planting blueberries

Luck was on our side when we heard that a blueberry farm in Victoria was changing hands. The new farmers invited local folk to dig up several varieties of mature blueberries and take them home, for just a few dollars each. (Send me a note, Victorians, if you’re reading this in early May, and I can give you their details to get your own. There’s a few left.)


Just the sort of day for a blueberry farm adventure. You’ll want to get at least two or three varieties, as they produce more berries when they have friends.


You can get away with planting, or transplanting, a blueberry most of the year in this coastal climate. Dig down at least the length of a spade, all the way round, leaving a sizeable root ball.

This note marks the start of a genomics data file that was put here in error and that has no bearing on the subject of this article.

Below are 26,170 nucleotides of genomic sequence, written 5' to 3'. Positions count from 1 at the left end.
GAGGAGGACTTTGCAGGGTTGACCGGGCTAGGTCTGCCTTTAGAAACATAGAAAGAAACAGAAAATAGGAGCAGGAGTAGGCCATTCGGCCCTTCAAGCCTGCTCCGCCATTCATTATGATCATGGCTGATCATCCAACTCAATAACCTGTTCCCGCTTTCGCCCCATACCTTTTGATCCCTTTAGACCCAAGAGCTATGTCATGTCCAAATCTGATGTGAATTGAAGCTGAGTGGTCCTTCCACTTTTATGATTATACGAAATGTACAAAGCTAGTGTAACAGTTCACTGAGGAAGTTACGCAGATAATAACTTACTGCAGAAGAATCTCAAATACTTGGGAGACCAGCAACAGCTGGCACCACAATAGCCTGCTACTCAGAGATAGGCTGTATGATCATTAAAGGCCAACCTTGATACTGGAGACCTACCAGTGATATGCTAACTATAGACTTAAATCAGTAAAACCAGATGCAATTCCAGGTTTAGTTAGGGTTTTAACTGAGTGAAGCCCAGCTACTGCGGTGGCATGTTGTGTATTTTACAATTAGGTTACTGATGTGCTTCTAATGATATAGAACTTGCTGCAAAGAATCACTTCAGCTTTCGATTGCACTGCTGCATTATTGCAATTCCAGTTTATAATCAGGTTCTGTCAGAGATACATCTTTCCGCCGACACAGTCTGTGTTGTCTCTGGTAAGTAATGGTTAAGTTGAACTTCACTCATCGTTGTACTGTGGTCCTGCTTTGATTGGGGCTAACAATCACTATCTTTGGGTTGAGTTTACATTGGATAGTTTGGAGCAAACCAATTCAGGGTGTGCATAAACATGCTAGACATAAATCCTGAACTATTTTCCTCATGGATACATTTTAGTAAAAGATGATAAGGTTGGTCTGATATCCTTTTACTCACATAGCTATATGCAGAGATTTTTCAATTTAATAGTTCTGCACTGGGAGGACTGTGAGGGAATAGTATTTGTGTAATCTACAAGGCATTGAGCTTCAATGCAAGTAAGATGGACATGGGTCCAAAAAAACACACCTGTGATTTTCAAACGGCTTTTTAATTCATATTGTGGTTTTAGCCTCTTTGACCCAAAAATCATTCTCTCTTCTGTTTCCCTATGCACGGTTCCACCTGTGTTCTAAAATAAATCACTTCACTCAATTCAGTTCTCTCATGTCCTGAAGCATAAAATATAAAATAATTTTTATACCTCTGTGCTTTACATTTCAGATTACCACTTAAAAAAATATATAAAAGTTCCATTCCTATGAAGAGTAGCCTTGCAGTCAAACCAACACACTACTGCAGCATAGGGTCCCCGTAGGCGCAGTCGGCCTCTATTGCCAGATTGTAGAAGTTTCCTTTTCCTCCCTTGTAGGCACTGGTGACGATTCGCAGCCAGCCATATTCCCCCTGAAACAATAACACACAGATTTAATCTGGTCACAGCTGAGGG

When it has worked loose, get the spade right under and push hard to lift it.


We were so sore from carrying a dozen of these beauties, with all their earth. We lined the cars with tarps, but you could bring a large bag to move a plant this size too.


Best to bring a picnic on this sort of trip, not unlike blueberry-picking journeys in midsummer.


The little blueberry and strawberry plants I’d put in on a sunny spot welcomed a few more plants. There’s Reka, Bluecrop, Duke and Liberty in this mix. I dug quite deeply and widely, mixed in some rich compost and a bit of homemade bone meal, and mulched with pine needles to give them the acidity they like. The heavy spring rains have kept them well watered in. Fingers crossed for a big crop!

We are delighted to have berries put in at the lake. We may always pick at a local farm for preserving, yet it’s such a basic pleasure to eat fresh fruit from our own garden. Do you have a berry patch?

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